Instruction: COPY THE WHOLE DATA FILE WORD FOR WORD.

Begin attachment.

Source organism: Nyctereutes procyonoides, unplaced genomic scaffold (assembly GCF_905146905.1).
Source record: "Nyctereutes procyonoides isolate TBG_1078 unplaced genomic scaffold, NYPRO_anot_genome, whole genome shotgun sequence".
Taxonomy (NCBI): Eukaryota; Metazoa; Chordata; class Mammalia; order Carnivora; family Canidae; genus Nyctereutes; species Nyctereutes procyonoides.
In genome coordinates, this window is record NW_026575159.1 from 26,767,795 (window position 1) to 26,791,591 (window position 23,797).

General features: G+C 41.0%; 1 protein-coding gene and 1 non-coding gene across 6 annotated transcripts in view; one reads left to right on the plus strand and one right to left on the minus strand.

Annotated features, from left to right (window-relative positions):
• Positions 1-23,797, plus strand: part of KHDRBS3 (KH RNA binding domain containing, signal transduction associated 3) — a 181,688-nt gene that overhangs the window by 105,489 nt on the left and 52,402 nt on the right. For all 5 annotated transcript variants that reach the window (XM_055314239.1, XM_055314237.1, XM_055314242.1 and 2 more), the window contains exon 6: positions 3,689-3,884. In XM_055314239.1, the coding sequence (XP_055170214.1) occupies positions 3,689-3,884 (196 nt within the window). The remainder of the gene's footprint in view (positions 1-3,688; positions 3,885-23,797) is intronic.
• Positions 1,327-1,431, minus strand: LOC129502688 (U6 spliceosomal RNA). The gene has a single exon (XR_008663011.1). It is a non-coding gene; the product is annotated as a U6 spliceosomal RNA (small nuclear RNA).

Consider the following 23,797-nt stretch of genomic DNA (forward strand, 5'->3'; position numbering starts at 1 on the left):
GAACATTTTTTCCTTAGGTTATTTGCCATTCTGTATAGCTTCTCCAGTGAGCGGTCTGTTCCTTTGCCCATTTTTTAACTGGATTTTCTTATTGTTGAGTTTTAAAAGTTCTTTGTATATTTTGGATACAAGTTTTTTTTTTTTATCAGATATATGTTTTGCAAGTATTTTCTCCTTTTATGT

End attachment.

Source organism: Nyctereutes procyonoides, unplaced genomic scaffold (assembly GCF_905146905.1).
Source record: "Nyctereutes procyonoides isolate TBG_1078 unplaced genomic scaffold, NYPRO_anot_genome, whole genome shotgun sequence".
Taxonomy (NCBI): Eukaryota; Metazoa; Chordata; class Mammalia; order Carnivora; family Canidae; genus Nyctereutes; species Nyctereutes procyonoides.
In genome coordinates, this window is record NW_026575159.1 from 26,767,795 (window position 1) to 26,791,591 (window position 23,797).

General features: G+C 41.0%; 1 protein-coding gene and 1 non-coding gene across 6 annotated transcripts in view; one reads left to right on the plus strand and one right to left on the minus strand.

Annotated features, from left to right (window-relative positions):
• Positions 1-23,797, plus strand: part of KHDRBS3 (KH RNA binding domain containing, signal transduction associated 3) — a 181,688-nt gene that overhangs the window by 105,489 nt on the left and 52,402 nt on the right. For all 5 annotated transcript variants that reach the window (XM_055314239.1, XM_055314237.1, XM_055314242.1 and 2 more), the window contains exon 6: positions 3,689-3,884. In XM_055314239.1, the coding sequence (XP_055170214.1) occupies positions 3,689-3,884 (196 nt within the window). The remainder of the gene's footprint in view (positions 1-3,688; positions 3,885-23,797) is intronic.
• Positions 1,327-1,431, minus strand: LOC129502688 (U6 spliceosomal RNA). The gene has a single exon (XR_008663011.1). It is a non-coding gene; the product is annotated as a U6 spliceosomal RNA (small nuclear RNA).

Consider the following 23,797-nt stretch of genomic DNA (forward strand, 5'->3'; position numbering starts at 1 on the left):
GAACATTTTTTCCTTAGGTTATTTGCCATTCTGTATAGCTTCTCCAGTGAGCGGTCTGTTCCTTTGCCCATTTTTTAACTGGATTTTCTTATTGTTGAGTTTTAAAAGTTCTTTGTATATTTTGGATACAAGTTTTTTTTTTTTATCAGATATATGTTTTGCAAGTATTTTCTCCTTTTATGT